The lack of recent updating has been due to the fact that I'm in Poland. And I was too lazy to go to the internet cafe in Le Havre to type things on the azerty keyboard there. Poland is awesome. No, it is more than awesome. The countryside reminds me of the Midwest quite a bit. Much like South Dakota, with less corn palaces. The language is incomprehensible, and I rely on my friend James to help me get around. There has been much running after trains and drinking of vodka in Krakow pub basements.
The first day I flew into Katowice from the Beauvais airport in France. I tried to flirt with this really cute Polish girl sitting in the same row of seats next to me by making a little paper , drawing racing strips and some adorable little stars on it and throwing it at her. She wasn't havin it. My introduction to Poland was the passport control guy, who instead of being an asshole like the French ones was welcoming and warm. "Good evening!" he said when seeing my American passport. I was so shocked by his cordiality that I could only stutter a "Good evening" back. He checked my passport and stamped it, asking how long and why I'd be in Poland, and if it was my first time here. After doing so, he said, "Welcome to Poland" with an enthusiasm that couldn't be faked.
James and a couple of students of his picked me up in their car and we headed to Krakow to check into our hostel. My name in Polish is Mikolaj, the l in the name being the Polish l with a little line drawn through it to make it look not unlike a t, but pronounced as if it were a w before an o in a word, like word. So it sounds like mikowai. James' name is Kuba. I had not been aware that you recieved a Polish name upon arriving here, but I plan on changing all of my official documents to match.
We arrived in Krakow at about 8pm, checked into our hostel and went out to scope the town. Mostly, we drank a bunch of vodka and beer in a few of the many basement pubs they have there. It was fantastic. Here's a picture of me kinda drunk that James took.
Somehow, we woke up really early the next day and went to this fortress/palace/cathedral complex that Krakow's famous for called Wawel. The w's are pronounced like vs, like vavel. It was neat to see a lot of the palace rooms and part of the cathedral, but mostly James told me a ton of interesting things that I never knew about Polish history. Here's a picture that can't do justice to the largeness of the place.
After Wawel we walked around a bit and took in the architecture of Krakow, found some lunch, and went to this English book store called Massolit. It was bigger and had a better selection than some that I have found even in Paris. While there I saw this gorgeous woman walking around with an Italo Calvino book in her hand. While we were buying our stuff she was sitting at the little cafe they have there and reading LeMonde Diplomatique and browsing through some magazines. I waffled back and forth about talking to her, as she kept passing eyes at me. Finally, I got up enough courage to overcome the paralyzing nervousness and say, "That book by Calvino is excellent. Have you read anything else by him?" "Yeah, I've read The Path to the Spider's Nest," which to my fortune was one of the books I was buying. We started talking about literature and This American Life and then James and I had her show us places to go in Krakow. When we left the store, I immediately regretted not inviting her out with us. We got halfway down the street before deciding that we had to go back. Yes, we did the walk back in, using the excuse that James wanted to find a tobacco shop in Krakow to buy snuff at. She agreed to come out with us and I spent the next five hours becoming smitten with this artist from Chicago that spoke fluent Polish and good French and was so many things that are cool in a woman. That's all I really want to say here. We didn't see her again the next day, but I have a phone number and an email address.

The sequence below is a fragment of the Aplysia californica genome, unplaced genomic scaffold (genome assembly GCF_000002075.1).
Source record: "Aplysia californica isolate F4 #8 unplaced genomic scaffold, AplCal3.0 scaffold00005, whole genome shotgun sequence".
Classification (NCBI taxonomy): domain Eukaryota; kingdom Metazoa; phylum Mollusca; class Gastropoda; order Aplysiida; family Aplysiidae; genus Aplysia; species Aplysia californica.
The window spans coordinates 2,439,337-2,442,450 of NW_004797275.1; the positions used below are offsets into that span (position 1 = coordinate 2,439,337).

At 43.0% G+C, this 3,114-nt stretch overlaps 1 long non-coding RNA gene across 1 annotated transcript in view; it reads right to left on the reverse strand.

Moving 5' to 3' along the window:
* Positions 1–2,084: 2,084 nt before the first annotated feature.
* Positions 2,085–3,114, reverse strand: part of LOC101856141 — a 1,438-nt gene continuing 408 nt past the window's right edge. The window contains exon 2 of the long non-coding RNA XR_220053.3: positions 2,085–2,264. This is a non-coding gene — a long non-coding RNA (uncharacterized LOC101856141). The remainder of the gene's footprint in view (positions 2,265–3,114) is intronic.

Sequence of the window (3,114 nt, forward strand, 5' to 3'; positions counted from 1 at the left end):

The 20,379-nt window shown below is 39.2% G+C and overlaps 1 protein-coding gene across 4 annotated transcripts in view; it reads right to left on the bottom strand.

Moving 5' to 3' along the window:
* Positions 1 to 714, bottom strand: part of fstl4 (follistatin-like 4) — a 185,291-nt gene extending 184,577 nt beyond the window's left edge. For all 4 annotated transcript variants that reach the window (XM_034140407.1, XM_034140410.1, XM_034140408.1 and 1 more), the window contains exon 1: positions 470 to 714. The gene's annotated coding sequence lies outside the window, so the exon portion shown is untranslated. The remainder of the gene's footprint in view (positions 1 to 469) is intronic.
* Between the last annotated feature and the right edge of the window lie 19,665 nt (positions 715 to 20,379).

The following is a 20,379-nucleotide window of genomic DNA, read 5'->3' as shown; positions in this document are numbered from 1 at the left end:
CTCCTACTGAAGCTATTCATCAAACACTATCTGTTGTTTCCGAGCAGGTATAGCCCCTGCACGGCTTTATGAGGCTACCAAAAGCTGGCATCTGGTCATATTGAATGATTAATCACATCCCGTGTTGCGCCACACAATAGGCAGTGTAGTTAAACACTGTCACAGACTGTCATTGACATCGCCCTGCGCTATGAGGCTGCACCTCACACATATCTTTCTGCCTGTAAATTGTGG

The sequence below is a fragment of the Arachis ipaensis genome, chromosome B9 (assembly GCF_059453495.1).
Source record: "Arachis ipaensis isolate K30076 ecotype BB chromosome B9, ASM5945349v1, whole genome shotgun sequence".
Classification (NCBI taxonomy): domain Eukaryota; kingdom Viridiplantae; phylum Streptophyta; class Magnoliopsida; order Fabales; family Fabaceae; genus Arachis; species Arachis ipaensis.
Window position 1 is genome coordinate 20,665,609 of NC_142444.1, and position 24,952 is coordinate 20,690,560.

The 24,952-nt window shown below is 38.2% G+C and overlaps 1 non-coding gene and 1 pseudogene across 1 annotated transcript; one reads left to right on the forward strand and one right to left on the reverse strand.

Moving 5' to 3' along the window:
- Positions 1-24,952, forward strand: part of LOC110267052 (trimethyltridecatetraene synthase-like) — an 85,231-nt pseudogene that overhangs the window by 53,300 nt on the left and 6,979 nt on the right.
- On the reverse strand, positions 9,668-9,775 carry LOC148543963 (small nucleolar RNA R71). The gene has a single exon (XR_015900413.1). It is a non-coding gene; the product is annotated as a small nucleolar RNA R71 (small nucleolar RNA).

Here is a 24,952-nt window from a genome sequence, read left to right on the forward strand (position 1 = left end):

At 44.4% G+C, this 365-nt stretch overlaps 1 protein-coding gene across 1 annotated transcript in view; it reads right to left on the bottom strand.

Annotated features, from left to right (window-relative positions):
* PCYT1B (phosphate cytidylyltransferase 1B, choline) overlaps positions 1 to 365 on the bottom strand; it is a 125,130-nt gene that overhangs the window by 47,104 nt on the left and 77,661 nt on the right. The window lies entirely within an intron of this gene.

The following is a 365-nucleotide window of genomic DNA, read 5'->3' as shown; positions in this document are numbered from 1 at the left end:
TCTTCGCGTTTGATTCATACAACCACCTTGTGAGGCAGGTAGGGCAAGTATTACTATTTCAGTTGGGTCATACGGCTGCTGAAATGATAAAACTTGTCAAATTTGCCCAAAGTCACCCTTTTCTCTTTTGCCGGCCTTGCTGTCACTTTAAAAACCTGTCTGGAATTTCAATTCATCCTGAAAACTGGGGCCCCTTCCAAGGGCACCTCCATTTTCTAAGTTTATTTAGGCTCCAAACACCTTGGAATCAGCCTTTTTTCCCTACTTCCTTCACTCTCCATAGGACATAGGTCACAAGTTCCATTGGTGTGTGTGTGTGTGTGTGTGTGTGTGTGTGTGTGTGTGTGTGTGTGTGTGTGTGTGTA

The next day we went to the salt mine in Wieliczka. It is one of the most amazing things I have seen. It used to be a mine until the mid 90's, when they stopped producing salt but continued it as a tourist site. It's full of artificial lakes and sculptures by the miners done in salt, as well as two chapels carved completely out of salt that they still have services in. Here's the only picture James was able to sneak from the place (you had to pay ten zloty to do so without getting yelled at).
In the interest of seeing the rest of Poland, I'm going to end this post with a picture of James Wicka, teen hearthrob, my tour guide of a beautiful country. This is for all of the 14-year old girls out there.